True Crime Tuesdays: The Hunt for a Killer
True Scandi noir9
Helen Archer | On 14, Sep 2021
BBC Four on a Saturday night has long since been the home for crime dramas featuring merciless killers, flawed detectives and cosy jumpers. The Nordic noir genre proved to be catnip for UK audiences when it first started broadcasting a decade ago. That Saturday night slot is also currently the home of The Hunt for a Killer, which does for the true crime dramatisation what Sofie Gråbøl et al did for its fictional counterpart.
The six-part series follows the BBC Two series The Investigation, which starred such Scandi royalty as Søren Malling and Pilou Asbæk, and focused on the search for the remains of journalist Kim Wall, who was murdered in a submarine in a crime that shocked Denmark. Unlike that true crime drama, though – and, indeed, unlike so many true crime dramas and documentaries – The Hunt for a Killer looks at a murder that, while it gripped Sweden for 15 years, is doubtless fairly unknown to UK viewers. Most of us won’t know who the killer is, or indeed if he was ever caught. The series uses this lack of familiarity to its advantage, introducing other, similar murders that may or may not be connected to the original one. And, as with our unfamiliarity with the crime, the programme utilises unsung actors, so there are no famous faces to distract the viewer and no hints as to who will become an important character as the investigation goes on. As in life, the victims, the suspects and the cops are ordinary people, sucked into a nightmare.
The opening episode details the killing of 10-year-old Helén Nilsson, who disappeared from her home town of Hörby, Sweden, in 1989. The credits inform us: “Dialogue and events have been dramatised to reflect the police investigations and the sentiments surrounding the cases. They are not exact recreations, but inspired by interviews and case files. Some names have been changed.” Two names that haven’t been changed are the lead detectives, Per-Åke “Pelle” Åkesson (Anders Beckman) and Monica Olhed (Lotten Roos), who would spend the next 15 years searching for Helén’s murderer. It takes them on a tour of some of the darkest corners of Swedish society. As new victims – children, young women, and the elderly – are found dead in their homes, in forests or on remote country roads, all killed in a brutal manner, the police must investigate whether these terrifyingly similar crimes have the same perpetrator.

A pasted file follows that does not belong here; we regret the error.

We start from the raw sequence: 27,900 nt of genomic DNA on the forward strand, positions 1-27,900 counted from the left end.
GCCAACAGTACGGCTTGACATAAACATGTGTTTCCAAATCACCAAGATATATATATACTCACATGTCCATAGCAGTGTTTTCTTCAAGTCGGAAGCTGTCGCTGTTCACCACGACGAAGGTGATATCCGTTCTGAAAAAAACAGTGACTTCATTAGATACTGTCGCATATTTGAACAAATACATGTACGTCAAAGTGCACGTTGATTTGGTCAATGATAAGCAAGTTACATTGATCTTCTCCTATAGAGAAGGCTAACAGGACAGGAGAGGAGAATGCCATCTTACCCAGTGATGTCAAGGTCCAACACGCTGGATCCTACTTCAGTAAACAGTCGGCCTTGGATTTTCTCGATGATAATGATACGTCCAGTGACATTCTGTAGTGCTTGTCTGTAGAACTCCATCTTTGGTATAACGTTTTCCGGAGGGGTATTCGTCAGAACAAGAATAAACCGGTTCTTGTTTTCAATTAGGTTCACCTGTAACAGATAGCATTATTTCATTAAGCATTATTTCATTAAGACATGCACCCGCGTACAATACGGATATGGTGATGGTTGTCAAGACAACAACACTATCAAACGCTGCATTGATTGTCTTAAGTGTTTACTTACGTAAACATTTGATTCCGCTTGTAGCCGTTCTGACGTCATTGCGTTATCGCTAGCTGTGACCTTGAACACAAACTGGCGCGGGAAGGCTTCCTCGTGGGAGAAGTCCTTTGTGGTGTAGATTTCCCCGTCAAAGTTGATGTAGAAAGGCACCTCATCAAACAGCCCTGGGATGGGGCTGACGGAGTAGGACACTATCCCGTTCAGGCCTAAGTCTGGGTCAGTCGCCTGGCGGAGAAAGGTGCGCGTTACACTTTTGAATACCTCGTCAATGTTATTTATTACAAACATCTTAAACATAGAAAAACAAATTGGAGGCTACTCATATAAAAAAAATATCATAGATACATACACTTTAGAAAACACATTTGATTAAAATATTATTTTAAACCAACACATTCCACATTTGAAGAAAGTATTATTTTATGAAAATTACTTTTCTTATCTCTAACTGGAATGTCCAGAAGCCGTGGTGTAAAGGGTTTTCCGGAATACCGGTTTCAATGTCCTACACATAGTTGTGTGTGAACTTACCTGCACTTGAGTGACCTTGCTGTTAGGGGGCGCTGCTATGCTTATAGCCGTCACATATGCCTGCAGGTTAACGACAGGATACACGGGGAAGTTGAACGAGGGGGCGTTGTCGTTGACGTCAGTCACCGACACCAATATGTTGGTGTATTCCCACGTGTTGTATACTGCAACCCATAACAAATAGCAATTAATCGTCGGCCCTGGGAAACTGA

It’s all filmed in a pared-down, understated grey palette, an instantly recognisable VHS aesthetic of the time, and takes on the damaging petty bureaucracy of the police and the failings of social services. There is a methodical mundanity about the investigations, and the interrogations, and a complete lack of sensationalism. While being police-focused rather than victim-focused, the mute desperation of the families of the dead is effectively conveyed through short shots of them sitting in police waiting rooms or receiving updates from the police over cups of tea in quietly devastated households. Predators, meanwhile, lurk on every corner, in local shops on otherwise normal Sunday afternoons or alone in pubs, nursing pints while waiting for women to leave on their own.
Traditionally, true crime dramatisations are a tricky thing to pull off. Horrifying crimes are generally best served by no-nonsense documentaries, where dramatic arcs are relinquished in favour of cold, hard facts. The urge to turn the true into the spectacular often proves to be too much for many writers and directors, who create subplots involving police or victims’ private lives. All of that is jettisoned here, allowing the story to tell itself, completely unembellished. Once again, it seems, Scandinavia leads the way, demonstrating just how the true crime drama could – and, perhaps, should – be done.
The Hunt for a Killer is available on BBC iPlayer until September 2022